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In His Play 'the Trial' Berkoff Attempts To Create A Nightmarish Feel. Describe How You Would Create This Feeling On Stage With The Use Of The 'chorus Of 9 People Waiting'

1673 words - 7 pages

In the play 'The Trial' by Steven Berkoff there are many interesting features. I have found the 'nightmare' quality of the piece to be the most striking of these features and I feel that as a director this nightmarish aspect is key to the success of the piece. I would want the chorus of nine people waiting to play a significant part in creating this quality, especially visually.The casting process for the chorus would be very important to the development of the overall image of my chorus members. Firstly I would choose to have an all female chorus. This is because I want to create a strong sexual presence between the chorus and K at certain moments in the play. This in itself creates a form ...view middle of the document...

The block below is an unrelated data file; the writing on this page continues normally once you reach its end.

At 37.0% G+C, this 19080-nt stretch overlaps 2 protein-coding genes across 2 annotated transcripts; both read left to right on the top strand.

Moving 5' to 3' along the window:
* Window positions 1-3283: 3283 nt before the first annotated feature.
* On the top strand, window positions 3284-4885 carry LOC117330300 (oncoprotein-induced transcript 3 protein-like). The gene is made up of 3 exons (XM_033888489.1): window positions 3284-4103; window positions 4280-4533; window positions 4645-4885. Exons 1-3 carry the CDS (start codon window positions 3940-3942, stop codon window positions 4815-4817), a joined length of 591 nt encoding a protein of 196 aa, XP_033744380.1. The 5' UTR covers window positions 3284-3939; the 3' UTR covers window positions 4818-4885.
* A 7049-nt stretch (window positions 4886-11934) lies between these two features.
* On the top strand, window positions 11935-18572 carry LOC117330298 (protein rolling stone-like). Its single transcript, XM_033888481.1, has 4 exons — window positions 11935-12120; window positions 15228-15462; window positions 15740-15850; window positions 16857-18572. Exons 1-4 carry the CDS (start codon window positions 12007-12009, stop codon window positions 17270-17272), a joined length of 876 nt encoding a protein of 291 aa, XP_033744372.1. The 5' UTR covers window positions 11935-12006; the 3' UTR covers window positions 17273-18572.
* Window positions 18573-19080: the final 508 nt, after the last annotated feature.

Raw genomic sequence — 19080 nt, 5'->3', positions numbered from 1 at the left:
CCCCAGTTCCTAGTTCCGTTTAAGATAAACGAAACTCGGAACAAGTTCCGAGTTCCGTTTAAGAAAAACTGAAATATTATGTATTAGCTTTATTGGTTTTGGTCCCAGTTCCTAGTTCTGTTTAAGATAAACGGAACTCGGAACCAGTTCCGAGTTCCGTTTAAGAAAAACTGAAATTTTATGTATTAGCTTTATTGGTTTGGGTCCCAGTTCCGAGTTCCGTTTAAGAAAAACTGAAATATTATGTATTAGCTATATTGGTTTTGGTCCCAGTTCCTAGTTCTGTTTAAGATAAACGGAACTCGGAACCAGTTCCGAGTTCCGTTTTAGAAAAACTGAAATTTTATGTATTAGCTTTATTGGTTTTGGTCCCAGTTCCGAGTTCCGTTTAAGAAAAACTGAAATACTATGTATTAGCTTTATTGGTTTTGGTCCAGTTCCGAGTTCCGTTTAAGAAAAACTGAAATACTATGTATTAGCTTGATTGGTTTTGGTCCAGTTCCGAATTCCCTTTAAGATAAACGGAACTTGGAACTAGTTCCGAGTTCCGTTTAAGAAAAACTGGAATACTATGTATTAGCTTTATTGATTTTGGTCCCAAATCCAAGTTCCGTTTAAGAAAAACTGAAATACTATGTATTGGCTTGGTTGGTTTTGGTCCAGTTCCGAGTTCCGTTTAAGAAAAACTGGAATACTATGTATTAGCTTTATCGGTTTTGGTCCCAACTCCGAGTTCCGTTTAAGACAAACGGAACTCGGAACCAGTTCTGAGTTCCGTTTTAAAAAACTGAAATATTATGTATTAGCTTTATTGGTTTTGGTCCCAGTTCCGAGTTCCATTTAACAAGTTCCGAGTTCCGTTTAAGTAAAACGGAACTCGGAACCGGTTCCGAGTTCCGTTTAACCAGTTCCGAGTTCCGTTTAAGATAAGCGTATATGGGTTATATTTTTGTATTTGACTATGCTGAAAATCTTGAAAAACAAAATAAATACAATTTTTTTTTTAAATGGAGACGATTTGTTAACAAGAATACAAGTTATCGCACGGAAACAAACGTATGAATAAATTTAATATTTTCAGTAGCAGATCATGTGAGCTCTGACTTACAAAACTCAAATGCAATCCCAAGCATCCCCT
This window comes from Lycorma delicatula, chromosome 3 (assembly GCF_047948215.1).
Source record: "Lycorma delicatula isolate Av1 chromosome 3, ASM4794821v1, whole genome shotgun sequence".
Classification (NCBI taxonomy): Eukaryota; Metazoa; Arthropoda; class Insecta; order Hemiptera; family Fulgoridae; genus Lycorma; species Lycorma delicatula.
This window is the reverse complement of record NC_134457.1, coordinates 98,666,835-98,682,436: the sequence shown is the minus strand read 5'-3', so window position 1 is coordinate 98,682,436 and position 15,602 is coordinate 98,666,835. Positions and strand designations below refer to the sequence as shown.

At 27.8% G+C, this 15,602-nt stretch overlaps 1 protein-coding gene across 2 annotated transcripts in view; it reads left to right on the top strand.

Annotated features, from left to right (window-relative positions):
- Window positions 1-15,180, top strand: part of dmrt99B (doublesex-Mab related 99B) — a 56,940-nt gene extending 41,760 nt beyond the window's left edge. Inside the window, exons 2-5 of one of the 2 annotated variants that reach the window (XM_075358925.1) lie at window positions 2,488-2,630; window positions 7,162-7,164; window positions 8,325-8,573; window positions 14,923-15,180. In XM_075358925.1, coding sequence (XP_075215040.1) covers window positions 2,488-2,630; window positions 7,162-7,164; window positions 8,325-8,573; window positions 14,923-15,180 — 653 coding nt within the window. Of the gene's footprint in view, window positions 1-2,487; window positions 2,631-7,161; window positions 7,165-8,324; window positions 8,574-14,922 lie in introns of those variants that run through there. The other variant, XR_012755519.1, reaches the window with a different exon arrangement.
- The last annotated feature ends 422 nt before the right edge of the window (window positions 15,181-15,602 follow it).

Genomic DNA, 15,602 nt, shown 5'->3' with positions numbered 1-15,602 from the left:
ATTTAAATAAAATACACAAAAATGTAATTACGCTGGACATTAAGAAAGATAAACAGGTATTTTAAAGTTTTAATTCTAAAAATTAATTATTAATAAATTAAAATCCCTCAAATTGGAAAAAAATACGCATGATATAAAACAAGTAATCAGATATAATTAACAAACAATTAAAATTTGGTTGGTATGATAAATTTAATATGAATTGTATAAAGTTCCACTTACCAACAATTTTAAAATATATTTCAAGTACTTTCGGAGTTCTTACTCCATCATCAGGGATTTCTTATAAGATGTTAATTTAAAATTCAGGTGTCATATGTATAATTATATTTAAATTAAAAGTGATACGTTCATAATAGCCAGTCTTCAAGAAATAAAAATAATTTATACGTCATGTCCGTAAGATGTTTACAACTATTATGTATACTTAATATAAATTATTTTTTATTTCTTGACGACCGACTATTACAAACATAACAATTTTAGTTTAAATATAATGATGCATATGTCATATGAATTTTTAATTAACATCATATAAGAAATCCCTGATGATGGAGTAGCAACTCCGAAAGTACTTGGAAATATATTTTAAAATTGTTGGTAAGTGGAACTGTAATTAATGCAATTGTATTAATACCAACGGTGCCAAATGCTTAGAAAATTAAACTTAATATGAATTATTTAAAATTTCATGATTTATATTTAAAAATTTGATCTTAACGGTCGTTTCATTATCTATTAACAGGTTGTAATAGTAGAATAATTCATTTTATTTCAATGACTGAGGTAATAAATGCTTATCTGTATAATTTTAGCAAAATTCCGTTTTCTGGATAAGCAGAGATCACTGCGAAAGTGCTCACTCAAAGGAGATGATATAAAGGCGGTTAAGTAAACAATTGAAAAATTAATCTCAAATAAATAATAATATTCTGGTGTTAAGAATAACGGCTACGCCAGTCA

When the Chorus speak for the first time at the end of Act One I would want a range of voices to be heard. The four dressed as men should speak in a deeper more masculine tone, three of the women should speak at their natural pitch and the remaining two should speak in a higher than average pitch. This would make it sound as though there were more people there than there actually were. Using different pitches and tones of voice to make the number of people on stage appear exaggerated was heavily incorporated into a one man play called 'Out of Bounds' very successfully.At the beginning of the scene entitled 'The City' I would transform the chorus into male businessmen. I would achieve this by dressing them in black suits and ties with black loafers and briefcases. I would have their hair tied up in buns. For the acting I would want them to be walking briskly between the screens as though they were hurrying to work. They way they move should emphasise the fact that they are playing men. Their gait should consist of long strides and their shoulders should be slightly hunched. Occasionally they should nod to one another in greeting. Each member should be indistinguishable from the next so that they create the image of being a whole city of clones. Similar to a production of 'Romeo and Juliet' in which all the subordinate members of the Capulet household all appeared to be the same, as did the members of the Montague household. This is effective as the actors appear as a machine, all looking and functioning as one. Eight of the chorus members should be making the 'sound of the ticking of clocks' as they walk. The remaining member should be singing 'Joseph K' in the way in which a priest sings the alleluia at a Catholic mass. The sound should be deep and haunting, again adding to the nightmarish quality. This use of memorable haunting songs can be found in Lorca's 'Yerma' when she sings to herself about needing a child.I would want there to be some interaction between the chorus and the audience. One instance where I would want to see this interaction is when the chorus are describing how K has been arrested, shortly before the guards enter. I would have the chorus speak in cannon and as each one speaks she should turn to face the audience and direct her line towards them. The chorus members should tilt their heads slightly downwards so that their words are directed at the audience specifically rather than projected towards the back of the auditorium. This is designed to make the audience feel as though they have become a part of the nightmare which they see unfolding before them.When the guards enter I would have the chorus disappear into the wings where they could quickly strip out of their suits to reveal black and red lingerie, including black stockings and red suspenders. At this point they could also let their hair hang loose to emphasise their femininity and also disguise their faces slightly as I would still want to create the feeling of...

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